Results 1 to 21 of 21

Thread: BWTS STATUS OF PAPER

  1. #1
    Member biject.bwts's Avatar
    Join Date
    Jun 2008
    Location
    texas
    Posts
    449
    Thanks
    23
    Thanked 14 Times in 10 Posts

    Post BWTS STATUS OF PAPER

    I have much faster code will post it later but here is the draft so far
    for the paper. I suck at writting at least the other guy understands how to write and how the method works.

    I have a copy for a while at my site if you
    wish to take a look

    http://bijective.dogma.net/00yyy.pdf

  2. #2
    Member
    Join Date
    Jun 2009
    Location
    Kraków, Poland
    Posts
    1,474
    Thanks
    26
    Thanked 121 Times in 95 Posts
    What about bijective Schindler Transform? I'm not into ST so I don't know how it works in detail. I only know it's a limited order BWT.

    With 64-bit processors Schindler Transform on order 7 or 8 will be very fast, and order 7 or 8 Schindler Transform isn't much worse than full order BWT.

    AFAIR Francesco's Rings uses Schindler Transform. Can someone tell me which order Rings use?

  3. #3
    Member biject.bwts's Avatar
    Join Date
    Jun 2008
    Location
    texas
    Posts
    449
    Thanks
    23
    Thanked 14 Times in 10 Posts

    Cool

    Quote Originally Posted by Piotr Tarsa View Post
    What about bijective Schindler Transform? I'm not into ST so I don't know how it works in detail. I only know it's a limited order BWT.

    With 64-bit processors Schindler Transform on order 7 or 8 will be very fast, and order 7 or 8 Schindler Transform isn't much worse than full order BWT.

    AFAIR Francesco's Rings uses Schindler Transform. Can someone tell me which order Rings use?
    First of all the word "bijective" most would argue that the BWT is always bijective. Of course that's the problem its not bijective to the set of all files so the word is used rather loosely. I am not a member of anything most papers are not freely accessible to me. But from the ones I have found when you walk through the text you find most don't really have a transform that is bijective to the set of all files. I don't have code or know enough about the Schindler Transform to tell you if its really bijective.

  4. #4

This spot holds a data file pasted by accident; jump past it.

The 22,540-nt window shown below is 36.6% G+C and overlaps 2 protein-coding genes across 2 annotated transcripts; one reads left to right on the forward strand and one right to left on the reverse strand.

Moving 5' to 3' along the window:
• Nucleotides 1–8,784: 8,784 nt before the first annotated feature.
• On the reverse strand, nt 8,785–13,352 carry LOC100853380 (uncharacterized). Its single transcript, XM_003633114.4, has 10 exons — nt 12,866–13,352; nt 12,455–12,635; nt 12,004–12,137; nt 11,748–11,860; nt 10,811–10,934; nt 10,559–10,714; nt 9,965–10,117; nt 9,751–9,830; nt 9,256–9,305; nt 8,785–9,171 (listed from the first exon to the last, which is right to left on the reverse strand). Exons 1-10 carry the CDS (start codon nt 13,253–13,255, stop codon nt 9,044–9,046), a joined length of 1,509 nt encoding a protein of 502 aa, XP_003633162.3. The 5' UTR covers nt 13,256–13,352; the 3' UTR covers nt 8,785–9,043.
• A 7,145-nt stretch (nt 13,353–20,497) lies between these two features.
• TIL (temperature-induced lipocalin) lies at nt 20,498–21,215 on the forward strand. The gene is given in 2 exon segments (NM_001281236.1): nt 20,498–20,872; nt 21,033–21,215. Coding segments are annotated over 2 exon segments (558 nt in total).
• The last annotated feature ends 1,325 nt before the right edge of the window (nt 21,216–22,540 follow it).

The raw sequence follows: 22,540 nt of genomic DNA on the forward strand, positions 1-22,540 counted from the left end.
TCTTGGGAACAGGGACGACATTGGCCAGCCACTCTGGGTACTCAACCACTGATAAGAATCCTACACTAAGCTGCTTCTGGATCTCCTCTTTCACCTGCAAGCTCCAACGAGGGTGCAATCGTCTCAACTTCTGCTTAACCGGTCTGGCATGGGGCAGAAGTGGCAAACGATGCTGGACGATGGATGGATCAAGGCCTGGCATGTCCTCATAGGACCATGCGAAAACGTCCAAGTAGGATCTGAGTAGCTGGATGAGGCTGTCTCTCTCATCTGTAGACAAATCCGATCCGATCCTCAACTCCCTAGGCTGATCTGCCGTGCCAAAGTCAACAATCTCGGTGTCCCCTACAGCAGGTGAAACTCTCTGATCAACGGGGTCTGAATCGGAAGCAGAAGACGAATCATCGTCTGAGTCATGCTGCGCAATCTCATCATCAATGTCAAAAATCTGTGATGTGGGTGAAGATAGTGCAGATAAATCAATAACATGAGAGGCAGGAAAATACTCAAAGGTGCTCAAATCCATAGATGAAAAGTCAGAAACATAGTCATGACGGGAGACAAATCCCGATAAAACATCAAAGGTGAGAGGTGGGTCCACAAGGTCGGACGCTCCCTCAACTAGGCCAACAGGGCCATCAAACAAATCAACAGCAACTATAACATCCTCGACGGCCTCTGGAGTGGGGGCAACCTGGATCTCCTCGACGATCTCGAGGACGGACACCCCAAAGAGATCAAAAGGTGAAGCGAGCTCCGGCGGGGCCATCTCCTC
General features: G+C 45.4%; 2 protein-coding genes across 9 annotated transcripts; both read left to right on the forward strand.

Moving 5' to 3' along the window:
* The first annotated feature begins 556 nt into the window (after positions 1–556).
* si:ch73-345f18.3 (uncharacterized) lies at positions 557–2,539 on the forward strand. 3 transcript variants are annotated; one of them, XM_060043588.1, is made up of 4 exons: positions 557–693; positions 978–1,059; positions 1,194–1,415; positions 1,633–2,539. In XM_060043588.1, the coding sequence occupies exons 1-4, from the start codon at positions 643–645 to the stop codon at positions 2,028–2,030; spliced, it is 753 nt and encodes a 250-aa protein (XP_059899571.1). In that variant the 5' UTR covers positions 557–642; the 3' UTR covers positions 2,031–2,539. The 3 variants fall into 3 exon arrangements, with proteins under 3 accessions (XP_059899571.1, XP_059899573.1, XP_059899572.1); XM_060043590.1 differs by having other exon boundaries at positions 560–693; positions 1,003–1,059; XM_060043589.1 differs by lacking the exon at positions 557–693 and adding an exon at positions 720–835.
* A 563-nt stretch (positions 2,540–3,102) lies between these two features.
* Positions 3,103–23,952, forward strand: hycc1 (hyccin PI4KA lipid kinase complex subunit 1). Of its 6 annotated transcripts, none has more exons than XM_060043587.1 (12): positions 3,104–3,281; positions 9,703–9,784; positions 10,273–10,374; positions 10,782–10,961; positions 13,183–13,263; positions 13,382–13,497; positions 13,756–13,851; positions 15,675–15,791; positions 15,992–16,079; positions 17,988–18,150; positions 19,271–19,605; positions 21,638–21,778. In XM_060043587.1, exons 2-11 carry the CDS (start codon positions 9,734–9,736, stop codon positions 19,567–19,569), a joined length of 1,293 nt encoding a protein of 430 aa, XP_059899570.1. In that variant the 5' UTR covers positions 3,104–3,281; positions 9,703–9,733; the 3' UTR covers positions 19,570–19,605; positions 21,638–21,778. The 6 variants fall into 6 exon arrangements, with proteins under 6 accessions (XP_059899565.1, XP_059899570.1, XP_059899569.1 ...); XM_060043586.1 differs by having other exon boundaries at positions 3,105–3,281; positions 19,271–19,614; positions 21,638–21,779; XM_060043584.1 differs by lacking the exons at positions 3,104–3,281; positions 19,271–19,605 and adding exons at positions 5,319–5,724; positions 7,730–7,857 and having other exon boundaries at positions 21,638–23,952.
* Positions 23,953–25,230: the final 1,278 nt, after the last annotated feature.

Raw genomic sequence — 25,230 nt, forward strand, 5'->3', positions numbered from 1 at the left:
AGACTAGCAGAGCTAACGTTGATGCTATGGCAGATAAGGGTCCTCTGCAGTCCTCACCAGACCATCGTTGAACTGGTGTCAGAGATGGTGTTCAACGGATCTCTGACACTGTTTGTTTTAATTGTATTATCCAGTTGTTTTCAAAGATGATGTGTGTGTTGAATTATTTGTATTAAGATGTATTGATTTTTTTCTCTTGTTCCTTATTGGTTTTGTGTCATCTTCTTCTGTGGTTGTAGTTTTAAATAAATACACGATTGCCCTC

Member biject.bwts's Avatar
    Join Date
    Jun 2008
    Location
    texas
    Posts
    449
    Thanks
    23
    Thanked 14 Times in 10 Posts
    In trying to find info on the Schindler Transform I came across

    ftp://ftp.math.hkbu.edu.hk/pub/techreport/math436.pdf

    In it they go through the example of mississippi with
    the standard $ attached. Where it sorted in a way like BWT$

    This fact alone makes it not bijective because of the added
    symbol. I could not find any information on what you call
    the "bijective Schindler Transform" it you have any let
    me know.

    Most people when talking about BWT no longer do a real
    BWT they do the BWT$ routine. Which is slightly different
    yet that is what is done. The real BWT does a little more
    time to compute not much but more. For some reason
    BWT$ is what most seem to call BWT but it is not the
    same

  5. #5
    Administrator Shelwien's Avatar
    Join Date
    May 2008
    Location
    Kharkov, Ukraine
    Posts
    3,366
    Thanks
    212
    Thanked 1,018 Times in 540 Posts
    This ST aka Schindler Transform aka Sort Transform
    is actually a partial BWT, and thus is not chained to EOF in any way.
    The idea is that sorting the contexts only by first N symbols
    might be faster than full BWT, and still reversible.
    For a simple example see ST2.inc in http://ctxmodel.net/files/ST2rc/st2rc_v4.rar

  6. #6
    Member
    Join Date
    Jun 2009
    Location
    Kraków, Poland
    Posts
    1,474
    Thanks
    26
    Thanked 121 Times in 95 Posts
    Sorry, David, I've written my post inaccurately (my English isn't very good). I meant that I would know if you are working on bijective Schindler Transform.

  7. #7
    Member biject.bwts's Avatar
    Join Date
    Jun 2008
    Location
    texas
    Posts
    449
    Thanks
    23
    Thanked 14 Times in 10 Posts

    Smile

    Quote Originally Posted by Shelwien View Post
    This ST aka Schindler Transform aka Sort Transform
    is actually a partial BWT, and thus is not chained to EOF in any way.
    The idea is that sorting the contexts only by first N symbols
    might be faster than full BWT, and still reversible.
    For a simple example see ST2.inc in http://ctxmodel.net/files/ST2rc/st2rc_v4.rar